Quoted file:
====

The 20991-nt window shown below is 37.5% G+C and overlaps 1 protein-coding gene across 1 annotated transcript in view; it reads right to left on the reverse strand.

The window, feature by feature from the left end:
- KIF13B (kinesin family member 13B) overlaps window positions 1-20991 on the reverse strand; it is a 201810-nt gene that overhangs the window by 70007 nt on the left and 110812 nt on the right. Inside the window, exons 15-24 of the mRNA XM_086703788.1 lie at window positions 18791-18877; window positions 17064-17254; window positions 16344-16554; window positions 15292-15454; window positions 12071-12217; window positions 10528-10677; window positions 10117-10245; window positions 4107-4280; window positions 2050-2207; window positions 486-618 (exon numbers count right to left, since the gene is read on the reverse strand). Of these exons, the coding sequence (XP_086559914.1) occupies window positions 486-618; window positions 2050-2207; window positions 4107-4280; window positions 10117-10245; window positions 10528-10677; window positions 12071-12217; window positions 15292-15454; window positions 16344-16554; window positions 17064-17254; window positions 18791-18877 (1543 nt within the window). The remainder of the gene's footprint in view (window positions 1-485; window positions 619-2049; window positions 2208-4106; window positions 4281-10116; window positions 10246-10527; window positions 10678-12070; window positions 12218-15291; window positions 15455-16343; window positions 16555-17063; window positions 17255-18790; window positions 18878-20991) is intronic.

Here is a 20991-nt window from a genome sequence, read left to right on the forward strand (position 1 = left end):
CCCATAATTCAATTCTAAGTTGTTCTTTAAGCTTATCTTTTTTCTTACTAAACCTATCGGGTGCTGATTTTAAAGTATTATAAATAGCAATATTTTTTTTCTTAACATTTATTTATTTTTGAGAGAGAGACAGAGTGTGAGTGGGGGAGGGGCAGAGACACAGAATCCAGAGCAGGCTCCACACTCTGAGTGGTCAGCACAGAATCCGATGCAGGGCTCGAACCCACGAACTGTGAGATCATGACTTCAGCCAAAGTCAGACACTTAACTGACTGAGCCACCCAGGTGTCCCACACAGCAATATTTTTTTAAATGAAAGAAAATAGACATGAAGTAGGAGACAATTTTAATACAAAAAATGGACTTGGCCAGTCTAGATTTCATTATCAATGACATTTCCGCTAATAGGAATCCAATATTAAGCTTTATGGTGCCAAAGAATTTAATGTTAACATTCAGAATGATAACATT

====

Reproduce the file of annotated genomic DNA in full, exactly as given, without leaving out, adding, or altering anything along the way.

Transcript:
The 20991-nt window shown below is 37.5% G+C and overlaps 1 protein-coding gene across 1 annotated transcript in view; it reads right to left on the reverse strand.

The window, feature by feature from the left end:
- KIF13B (kinesin family member 13B) overlaps window positions 1-20991 on the reverse strand; it is a 201810-nt gene that overhangs the window by 70007 nt on the left and 110812 nt on the right. Inside the window, exons 15-24 of the mRNA XM_086703788.1 lie at window positions 18791-18877; window positions 17064-17254; window positions 16344-16554; window positions 15292-15454; window positions 12071-12217; window positions 10528-10677; window positions 10117-10245; window positions 4107-4280; window positions 2050-2207; window positions 486-618 (exon numbers count right to left, since the gene is read on the reverse strand). Of these exons, the coding sequence (XP_086559914.1) occupies window positions 486-618; window positions 2050-2207; window positions 4107-4280; window positions 10117-10245; window positions 10528-10677; window positions 12071-12217; window positions 15292-15454; window positions 16344-16554; window positions 17064-17254; window positions 18791-18877 (1543 nt within the window). The remainder of the gene's footprint in view (window positions 1-485; window positions 619-2049; window positions 2208-4106; window positions 4281-10116; window positions 10246-10527; window positions 10678-12070; window positions 12218-15291; window positions 15455-16343; window positions 16555-17063; window positions 17255-18790; window positions 18878-20991) is intronic.

Here is a 20991-nt window from a genome sequence, read left to right on the forward strand (position 1 = left end):
CCCATAATTCAATTCTAAGTTGTTCTTTAAGCTTATCTTTTTTCTTACTAAACCTATCGGGTGCTGATTTTAAAGTATTATAAATAGCAATATTTTTTTTCTTAACATTTATTTATTTTTGAGAGAGAGACAGAGTGTGAGTGGGGGAGGGGCAGAGACACAGAATCCAGAGCAGGCTCCACACTCTGAGTGGTCAGCACAGAATCCGATGCAGGGCTCGAACCCACGAACTGTGAGATCATGACTTCAGCCAAAGTCAGACACTTAACTGACTGAGCCACCCAGGTGTCCCACACAGCAATATTTTTTTAAATGAAAGAAAATAGACATGAAGTAGGAGACAATTTTAATACAAAAAATGGACTTGGCCAGTCTAGATTTCATTATCAATGACATTTCCGCTAATAGGAATCCAATATTAAGCTTTATGGTGCCAAAGAATTTAATGTTAACATTCAGAATGATAACATT